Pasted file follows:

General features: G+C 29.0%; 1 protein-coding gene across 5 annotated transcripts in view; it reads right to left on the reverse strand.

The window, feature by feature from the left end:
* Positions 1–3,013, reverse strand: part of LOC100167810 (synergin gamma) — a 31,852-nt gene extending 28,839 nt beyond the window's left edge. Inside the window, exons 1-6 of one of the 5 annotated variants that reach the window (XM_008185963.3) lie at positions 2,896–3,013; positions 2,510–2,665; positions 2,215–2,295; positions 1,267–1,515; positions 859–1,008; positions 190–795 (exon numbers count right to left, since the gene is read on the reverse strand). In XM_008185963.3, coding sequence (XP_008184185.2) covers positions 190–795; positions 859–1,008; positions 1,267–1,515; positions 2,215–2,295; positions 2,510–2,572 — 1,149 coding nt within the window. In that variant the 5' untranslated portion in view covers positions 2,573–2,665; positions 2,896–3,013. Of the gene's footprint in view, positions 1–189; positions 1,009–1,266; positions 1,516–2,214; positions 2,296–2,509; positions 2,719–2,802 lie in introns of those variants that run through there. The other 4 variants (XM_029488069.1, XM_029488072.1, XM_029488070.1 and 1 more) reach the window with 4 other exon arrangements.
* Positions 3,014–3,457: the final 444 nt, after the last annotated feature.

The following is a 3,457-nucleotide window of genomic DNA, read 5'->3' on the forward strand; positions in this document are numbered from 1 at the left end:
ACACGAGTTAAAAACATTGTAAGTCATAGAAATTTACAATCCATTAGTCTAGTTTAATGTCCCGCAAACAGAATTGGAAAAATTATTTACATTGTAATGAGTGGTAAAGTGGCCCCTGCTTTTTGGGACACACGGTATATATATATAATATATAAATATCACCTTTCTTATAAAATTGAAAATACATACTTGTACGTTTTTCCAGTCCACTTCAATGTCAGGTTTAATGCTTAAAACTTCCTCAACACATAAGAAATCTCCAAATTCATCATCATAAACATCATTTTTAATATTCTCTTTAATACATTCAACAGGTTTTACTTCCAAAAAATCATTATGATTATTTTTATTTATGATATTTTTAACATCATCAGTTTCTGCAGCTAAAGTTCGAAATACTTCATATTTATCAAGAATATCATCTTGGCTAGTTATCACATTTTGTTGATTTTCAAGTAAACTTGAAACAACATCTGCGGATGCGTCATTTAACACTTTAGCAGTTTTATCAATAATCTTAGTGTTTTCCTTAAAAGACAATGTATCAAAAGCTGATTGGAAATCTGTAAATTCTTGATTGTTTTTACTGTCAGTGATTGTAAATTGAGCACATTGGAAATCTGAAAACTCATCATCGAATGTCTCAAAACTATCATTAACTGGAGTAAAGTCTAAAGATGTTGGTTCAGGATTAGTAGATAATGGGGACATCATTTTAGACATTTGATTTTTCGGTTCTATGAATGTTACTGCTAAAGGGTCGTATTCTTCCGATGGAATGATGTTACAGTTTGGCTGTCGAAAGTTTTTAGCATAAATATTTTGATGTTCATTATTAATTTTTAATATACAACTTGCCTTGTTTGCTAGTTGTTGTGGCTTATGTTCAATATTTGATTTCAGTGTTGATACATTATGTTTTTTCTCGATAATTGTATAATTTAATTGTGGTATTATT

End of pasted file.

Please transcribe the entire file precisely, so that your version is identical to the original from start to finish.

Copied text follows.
General features: G+C 29.0%; 1 protein-coding gene across 5 annotated transcripts in view; it reads right to left on the reverse strand.

The window, feature by feature from the left end:
* Positions 1–3,013, reverse strand: part of LOC100167810 (synergin gamma) — a 31,852-nt gene extending 28,839 nt beyond the window's left edge. Inside the window, exons 1-6 of one of the 5 annotated variants that reach the window (XM_008185963.3) lie at positions 2,896–3,013; positions 2,510–2,665; positions 2,215–2,295; positions 1,267–1,515; positions 859–1,008; positions 190–795 (exon numbers count right to left, since the gene is read on the reverse strand). In XM_008185963.3, coding sequence (XP_008184185.2) covers positions 190–795; positions 859–1,008; positions 1,267–1,515; positions 2,215–2,295; positions 2,510–2,572 — 1,149 coding nt within the window. In that variant the 5' untranslated portion in view covers positions 2,573–2,665; positions 2,896–3,013. Of the gene's footprint in view, positions 1–189; positions 1,009–1,266; positions 1,516–2,214; positions 2,296–2,509; positions 2,719–2,802 lie in introns of those variants that run through there. The other 4 variants (XM_029488069.1, XM_029488072.1, XM_029488070.1 and 1 more) reach the window with 4 other exon arrangements.
* Positions 3,014–3,457: the final 444 nt, after the last annotated feature.

The following is a 3,457-nucleotide window of genomic DNA, read 5'->3' on the forward strand; positions in this document are numbered from 1 at the left end:
ACACGAGTTAAAAACATTGTAAGTCATAGAAATTTACAATCCATTAGTCTAGTTTAATGTCCCGCAAACAGAATTGGAAAAATTATTTACATTGTAATGAGTGGTAAAGTGGCCCCTGCTTTTTGGGACACACGGTATATATATATAATATATAAATATCACCTTTCTTATAAAATTGAAAATACATACTTGTACGTTTTTCCAGTCCACTTCAATGTCAGGTTTAATGCTTAAAACTTCCTCAACACATAAGAAATCTCCAAATTCATCATCATAAACATCATTTTTAATATTCTCTTTAATACATTCAACAGGTTTTACTTCCAAAAAATCATTATGATTATTTTTATTTATGATATTTTTAACATCATCAGTTTCTGCAGCTAAAGTTCGAAATACTTCATATTTATCAAGAATATCATCTTGGCTAGTTATCACATTTTGTTGATTTTCAAGTAAACTTGAAACAACATCTGCGGATGCGTCATTTAACACTTTAGCAGTTTTATCAATAATCTTAGTGTTTTCCTTAAAAGACAATGTATCAAAAGCTGATTGGAAATCTGTAAATTCTTGATTGTTTTTACTGTCAGTGATTGTAAATTGAGCACATTGGAAATCTGAAAACTCATCATCGAATGTCTCAAAACTATCATTAACTGGAGTAAAGTCTAAAGATGTTGGTTCAGGATTAGTAGATAATGGGGACATCATTTTAGACATTTGATTTTTCGGTTCTATGAATGTTACTGCTAAAGGGTCGTATTCTTCCGATGGAATGATGTTACAGTTTGGCTGTCGAAAGTTTTTAGCATAAATATTTTGATGTTCATTATTAATTTTTAATATACAACTTGCCTTGTTTGCTAGTTGTTGTGGCTTATGTTCAATATTTGATTTCAGTGTTGATACATTATGTTTTTTCTCGATAATTGTATAATTTAATTGTGGTATTATT